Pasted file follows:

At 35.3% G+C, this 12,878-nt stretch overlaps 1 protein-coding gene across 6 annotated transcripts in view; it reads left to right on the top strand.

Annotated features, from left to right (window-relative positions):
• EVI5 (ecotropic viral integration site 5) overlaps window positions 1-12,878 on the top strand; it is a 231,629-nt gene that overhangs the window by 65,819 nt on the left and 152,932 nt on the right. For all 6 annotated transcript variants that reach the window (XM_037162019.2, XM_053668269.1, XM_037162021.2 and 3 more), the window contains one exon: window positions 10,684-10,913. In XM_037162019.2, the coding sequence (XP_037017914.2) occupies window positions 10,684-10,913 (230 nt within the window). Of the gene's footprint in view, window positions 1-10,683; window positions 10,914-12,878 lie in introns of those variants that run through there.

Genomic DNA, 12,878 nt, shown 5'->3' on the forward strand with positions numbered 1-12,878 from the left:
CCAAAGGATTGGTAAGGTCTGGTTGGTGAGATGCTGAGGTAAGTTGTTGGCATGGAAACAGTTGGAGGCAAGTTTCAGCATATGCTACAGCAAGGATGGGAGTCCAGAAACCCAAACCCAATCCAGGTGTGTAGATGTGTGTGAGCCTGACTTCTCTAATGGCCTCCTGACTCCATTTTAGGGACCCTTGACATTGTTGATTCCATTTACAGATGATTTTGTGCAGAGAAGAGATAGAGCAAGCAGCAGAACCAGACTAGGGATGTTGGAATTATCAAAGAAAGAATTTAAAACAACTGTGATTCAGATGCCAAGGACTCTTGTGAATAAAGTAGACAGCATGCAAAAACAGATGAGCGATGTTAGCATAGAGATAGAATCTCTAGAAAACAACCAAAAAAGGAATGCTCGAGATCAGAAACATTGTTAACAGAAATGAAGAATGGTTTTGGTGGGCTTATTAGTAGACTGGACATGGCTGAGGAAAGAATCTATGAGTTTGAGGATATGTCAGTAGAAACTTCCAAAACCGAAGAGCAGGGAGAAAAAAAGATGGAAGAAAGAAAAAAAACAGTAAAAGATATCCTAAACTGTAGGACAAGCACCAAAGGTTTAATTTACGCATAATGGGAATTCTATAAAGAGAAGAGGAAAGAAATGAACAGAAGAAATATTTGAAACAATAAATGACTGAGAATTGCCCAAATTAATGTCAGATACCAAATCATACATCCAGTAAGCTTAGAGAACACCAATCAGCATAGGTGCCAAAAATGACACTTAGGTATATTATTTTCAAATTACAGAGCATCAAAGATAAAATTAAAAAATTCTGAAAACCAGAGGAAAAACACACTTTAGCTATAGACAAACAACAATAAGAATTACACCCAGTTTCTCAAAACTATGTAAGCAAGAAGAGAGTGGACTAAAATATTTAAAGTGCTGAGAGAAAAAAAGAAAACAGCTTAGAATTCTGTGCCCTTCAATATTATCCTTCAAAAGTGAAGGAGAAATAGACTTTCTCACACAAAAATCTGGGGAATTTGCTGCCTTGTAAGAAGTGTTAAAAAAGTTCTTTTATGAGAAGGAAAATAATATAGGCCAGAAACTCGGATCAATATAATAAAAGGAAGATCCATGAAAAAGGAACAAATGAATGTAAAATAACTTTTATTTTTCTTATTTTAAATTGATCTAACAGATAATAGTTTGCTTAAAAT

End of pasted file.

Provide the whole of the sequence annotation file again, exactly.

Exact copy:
At 35.3% G+C, this 12,878-nt stretch overlaps 1 protein-coding gene across 6 annotated transcripts in view; it reads left to right on the top strand.

Annotated features, from left to right (window-relative positions):
• EVI5 (ecotropic viral integration site 5) overlaps window positions 1-12,878 on the top strand; it is a 231,629-nt gene that overhangs the window by 65,819 nt on the left and 152,932 nt on the right. For all 6 annotated transcript variants that reach the window (XM_037162019.2, XM_053668269.1, XM_037162021.2 and 3 more), the window contains one exon: window positions 10,684-10,913. In XM_037162019.2, the coding sequence (XP_037017914.2) occupies window positions 10,684-10,913 (230 nt within the window). Of the gene's footprint in view, window positions 1-10,683; window positions 10,914-12,878 lie in introns of those variants that run through there.

Genomic DNA, 12,878 nt, shown 5'->3' on the forward strand with positions numbered 1-12,878 from the left:
CCAAAGGATTGGTAAGGTCTGGTTGGTGAGATGCTGAGGTAAGTTGTTGGCATGGAAACAGTTGGAGGCAAGTTTCAGCATATGCTACAGCAAGGATGGGAGTCCAGAAACCCAAACCCAATCCAGGTGTGTAGATGTGTGTGAGCCTGACTTCTCTAATGGCCTCCTGACTCCATTTTAGGGACCCTTGACATTGTTGATTCCATTTACAGATGATTTTGTGCAGAGAAGAGATAGAGCAAGCAGCAGAACCAGACTAGGGATGTTGGAATTATCAAAGAAAGAATTTAAAACAACTGTGATTCAGATGCCAAGGACTCTTGTGAATAAAGTAGACAGCATGCAAAAACAGATGAGCGATGTTAGCATAGAGATAGAATCTCTAGAAAACAACCAAAAAAGGAATGCTCGAGATCAGAAACATTGTTAACAGAAATGAAGAATGGTTTTGGTGGGCTTATTAGTAGACTGGACATGGCTGAGGAAAGAATCTATGAGTTTGAGGATATGTCAGTAGAAACTTCCAAAACCGAAGAGCAGGGAGAAAAAAAGATGGAAGAAAGAAAAAAAACAGTAAAAGATATCCTAAACTGTAGGACAAGCACCAAAGGTTTAATTTACGCATAATGGGAATTCTATAAAGAGAAGAGGAAAGAAATGAACAGAAGAAATATTTGAAACAATAAATGACTGAGAATTGCCCAAATTAATGTCAGATACCAAATCATACATCCAGTAAGCTTAGAGAACACCAATCAGCATAGGTGCCAAAAATGACACTTAGGTATATTATTTTCAAATTACAGAGCATCAAAGATAAAATTAAAAAATTCTGAAAACCAGAGGAAAAACACACTTTAGCTATAGACAAACAACAATAAGAATTACACCCAGTTTCTCAAAACTATGTAAGCAAGAAGAGAGTGGACTAAAATATTTAAAGTGCTGAGAGAAAAAAAGAAAACAGCTTAGAATTCTGTGCCCTTCAATATTATCCTTCAAAAGTGAAGGAGAAATAGACTTTCTCACACAAAAATCTGGGGAATTTGCTGCCTTGTAAGAAGTGTTAAAAAAGTTCTTTTATGAGAAGGAAAATAATATAGGCCAGAAACTCGGATCAATATAATAAAAGGAAGATCCATGAAAAAGGAACAAATGAATGTAAAATAACTTTTATTTTTCTTATTTTAAATTGATCTAACAGATAATAGTTTGCTTAAAAT